3M(TM) Polystyrene Foam Insulation 78 Spray Adhesive Inverted

I wasn’r able to get that 3M stuff but that’s what Resinhead recommends as Mr 3M .

I did get a cans of the demand products and this stuff from hotwirefoamfactory

the demand stuff wasn’t too bad but the hotwirefoamfactory spray didn’t hold up

What I do is use the spray to add on the rails to my homemade blanks

which are composed of a 1" sheet of blue dow foam from FBH and a 2" sheet of cheap insulfoam from Home Depot

These two sheets are bent against a rocker table (sample board) in a bag over night with a woven bamboo springer inserted between the two sheets of foam

we usually plane/sand down one side to create an area the “springer” to sit in and then rough up both sheets before applying PU glue  or epoxy to bond the EPS to the XPS bottom. The PU glued blanks come out really light compared to the epoxied ones and I’ve only tried roo glue once but Charlie has used it beofre in gluing up his EPS blanks.

For PU I prefer sumo but I can’t find it anymore in the larger bottles.

I have doubts about the flex charateristics of hardened PU which is none and means a breakdown and delam over time

When I had the spray stuff I used to use it to bond 1/8" balsa/paulownia/cedar perimeter stringers to my blanks after cutting out the outline narrower than needed because this allows me to not have to apply the bottom skin to hold the rocker while I bag the two sheets of foam togethor.

Once I slap on the wood perimeter stringer I than attach 1" of either blue dow XPS foam or 6’lb Precision foam (poor mans corecell) for rails

The blue dow bottoms give the board some extra twang while the blue dow rails prevent water penetration from rail dings and shape better.than EPS

Once shaped we then usually cover the entire shaped blank with 1/16"-1/8" balsa and reshape the rails via light sanding before glassing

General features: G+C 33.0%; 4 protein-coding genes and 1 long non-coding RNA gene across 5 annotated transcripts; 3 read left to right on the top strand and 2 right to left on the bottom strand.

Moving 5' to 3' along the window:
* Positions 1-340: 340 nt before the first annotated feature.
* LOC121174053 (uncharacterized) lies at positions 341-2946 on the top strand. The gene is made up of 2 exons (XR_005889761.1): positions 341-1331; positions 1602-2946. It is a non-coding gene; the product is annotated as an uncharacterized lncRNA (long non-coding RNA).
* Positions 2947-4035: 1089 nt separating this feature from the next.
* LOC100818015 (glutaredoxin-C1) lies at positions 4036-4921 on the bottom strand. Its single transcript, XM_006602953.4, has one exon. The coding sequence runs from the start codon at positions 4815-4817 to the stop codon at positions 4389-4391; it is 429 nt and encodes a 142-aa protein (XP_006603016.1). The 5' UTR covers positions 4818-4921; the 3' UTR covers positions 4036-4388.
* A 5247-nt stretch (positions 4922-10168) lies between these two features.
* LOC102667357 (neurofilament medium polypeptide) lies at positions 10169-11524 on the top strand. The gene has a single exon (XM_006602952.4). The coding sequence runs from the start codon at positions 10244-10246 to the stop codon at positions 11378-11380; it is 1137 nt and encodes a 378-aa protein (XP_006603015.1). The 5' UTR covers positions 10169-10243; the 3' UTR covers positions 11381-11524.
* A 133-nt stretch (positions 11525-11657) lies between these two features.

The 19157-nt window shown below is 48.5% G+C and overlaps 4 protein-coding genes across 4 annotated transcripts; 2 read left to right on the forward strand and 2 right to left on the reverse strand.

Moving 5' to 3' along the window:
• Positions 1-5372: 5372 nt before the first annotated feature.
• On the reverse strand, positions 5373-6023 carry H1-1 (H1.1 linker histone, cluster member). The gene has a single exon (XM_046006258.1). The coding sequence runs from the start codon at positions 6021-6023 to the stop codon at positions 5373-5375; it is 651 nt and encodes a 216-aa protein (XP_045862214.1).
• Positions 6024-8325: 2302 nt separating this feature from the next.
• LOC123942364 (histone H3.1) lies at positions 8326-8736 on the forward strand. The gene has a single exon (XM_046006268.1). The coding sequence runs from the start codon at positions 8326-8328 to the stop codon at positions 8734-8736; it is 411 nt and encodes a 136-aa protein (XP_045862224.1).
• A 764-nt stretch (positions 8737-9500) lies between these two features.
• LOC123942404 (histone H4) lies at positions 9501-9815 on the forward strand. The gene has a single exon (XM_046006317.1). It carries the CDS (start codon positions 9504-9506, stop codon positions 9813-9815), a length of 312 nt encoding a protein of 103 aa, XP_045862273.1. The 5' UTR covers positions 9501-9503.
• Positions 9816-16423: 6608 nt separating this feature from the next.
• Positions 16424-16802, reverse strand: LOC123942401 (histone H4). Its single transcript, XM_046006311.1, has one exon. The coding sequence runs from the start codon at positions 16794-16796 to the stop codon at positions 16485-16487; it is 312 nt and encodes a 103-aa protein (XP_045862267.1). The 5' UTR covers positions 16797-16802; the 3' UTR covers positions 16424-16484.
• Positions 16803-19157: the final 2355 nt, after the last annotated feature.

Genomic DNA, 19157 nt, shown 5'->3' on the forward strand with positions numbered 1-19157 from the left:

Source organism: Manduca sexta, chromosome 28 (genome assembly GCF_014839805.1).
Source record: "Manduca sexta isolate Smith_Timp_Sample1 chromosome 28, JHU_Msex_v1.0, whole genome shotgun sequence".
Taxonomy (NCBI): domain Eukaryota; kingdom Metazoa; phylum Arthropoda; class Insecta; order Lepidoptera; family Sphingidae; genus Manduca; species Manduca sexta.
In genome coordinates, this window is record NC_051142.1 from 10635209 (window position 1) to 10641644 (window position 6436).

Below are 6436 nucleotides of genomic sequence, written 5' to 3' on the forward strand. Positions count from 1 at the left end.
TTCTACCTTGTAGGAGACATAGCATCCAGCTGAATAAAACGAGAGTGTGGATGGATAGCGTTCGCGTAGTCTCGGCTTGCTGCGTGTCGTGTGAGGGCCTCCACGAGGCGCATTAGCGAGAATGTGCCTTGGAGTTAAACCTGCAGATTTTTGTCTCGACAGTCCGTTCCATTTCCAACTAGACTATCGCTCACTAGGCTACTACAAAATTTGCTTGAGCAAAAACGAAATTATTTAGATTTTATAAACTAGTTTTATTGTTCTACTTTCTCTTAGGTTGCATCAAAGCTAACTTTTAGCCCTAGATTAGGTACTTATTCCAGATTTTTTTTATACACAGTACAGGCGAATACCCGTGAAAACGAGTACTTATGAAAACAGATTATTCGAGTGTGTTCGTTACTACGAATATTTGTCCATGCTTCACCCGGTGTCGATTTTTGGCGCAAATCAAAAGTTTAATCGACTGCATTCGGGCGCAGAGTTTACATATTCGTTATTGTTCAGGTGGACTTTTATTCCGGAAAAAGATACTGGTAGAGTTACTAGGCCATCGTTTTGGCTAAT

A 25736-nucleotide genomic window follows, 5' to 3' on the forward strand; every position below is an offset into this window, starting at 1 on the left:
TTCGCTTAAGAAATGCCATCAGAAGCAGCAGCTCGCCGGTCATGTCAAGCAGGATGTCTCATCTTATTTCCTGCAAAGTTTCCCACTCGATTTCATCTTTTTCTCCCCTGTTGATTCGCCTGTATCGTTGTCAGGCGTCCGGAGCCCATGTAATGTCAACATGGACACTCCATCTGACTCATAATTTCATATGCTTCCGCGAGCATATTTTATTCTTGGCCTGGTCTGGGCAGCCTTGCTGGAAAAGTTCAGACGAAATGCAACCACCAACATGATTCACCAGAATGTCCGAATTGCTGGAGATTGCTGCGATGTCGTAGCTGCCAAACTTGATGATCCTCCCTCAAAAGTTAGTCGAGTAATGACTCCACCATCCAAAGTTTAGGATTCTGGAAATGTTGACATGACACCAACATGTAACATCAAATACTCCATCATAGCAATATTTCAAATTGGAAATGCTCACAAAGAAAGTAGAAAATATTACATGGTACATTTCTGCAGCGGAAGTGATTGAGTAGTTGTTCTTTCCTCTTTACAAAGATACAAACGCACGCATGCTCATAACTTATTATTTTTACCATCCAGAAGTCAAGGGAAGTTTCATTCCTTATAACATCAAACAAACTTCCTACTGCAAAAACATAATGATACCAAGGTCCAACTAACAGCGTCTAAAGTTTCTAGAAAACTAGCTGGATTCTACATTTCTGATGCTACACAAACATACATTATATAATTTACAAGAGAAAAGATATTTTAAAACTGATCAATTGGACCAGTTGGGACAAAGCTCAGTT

Sometimes we use the woven bamboo wall covering for bottom skins or as a deck patch or skin stringer like you see others do now with those carbon fiber strip stringers.Charlie has been using Obeche in the bottom tail area for a similar purpose as well as angled wood strip to increase flex where needed.

Woven Bamboo has always been my version of carbon fiber, although I have recently acquired some of the net stuff as well as woven carbon tape for rail support.

Sometimes we’ll lay a strip of exotic wood like wiliwili/mango/down the center of one of the wood skins for decoration but the multi densities between them and the softer balsa  create a sanding problem. Also bending the wooden deck skins around the rail without breaking is an art that only Charlie has really mastered. It all about using the right strips of balsa for the right position and appropriate the use of green tape, lots of it.

Now we are experimenting with cork as a deck skin because its just easier to use than 4"x48" strips of taped up balsa. A single skin that takes any shape you need.

it’s all way too much work than just buying a blank and going at it with a planer.

But what’s the challenge in that other than learning to shape?

but its a learning experience none the less

and the end products are just as useful as anything you can buy off the shelf and they look better two.

mostly just for personal use or charity fund raisers

plus I get to spend time hanging out , arguing and cleaning up after my brother

the real shaper/glasser of the family

I’m just the idea-financier-cleanup boy of our crazy adventures



You have come up with some interesting technology Oneula.

I agree with you.  The fun is in the experimentation…

I’ve gone as far as 3"thick pink, hot wire the foil in, and glued up the seven strips with RR epoxy…  the lines, as pointed out, in that orientation, are not that big of a deal.  On the down side, the first time around I learned three inches of xps cut at the same speed as 11 inches of 2# eps…   Ha!  One small delam in experimentation… It’s back on the frankinboard racks…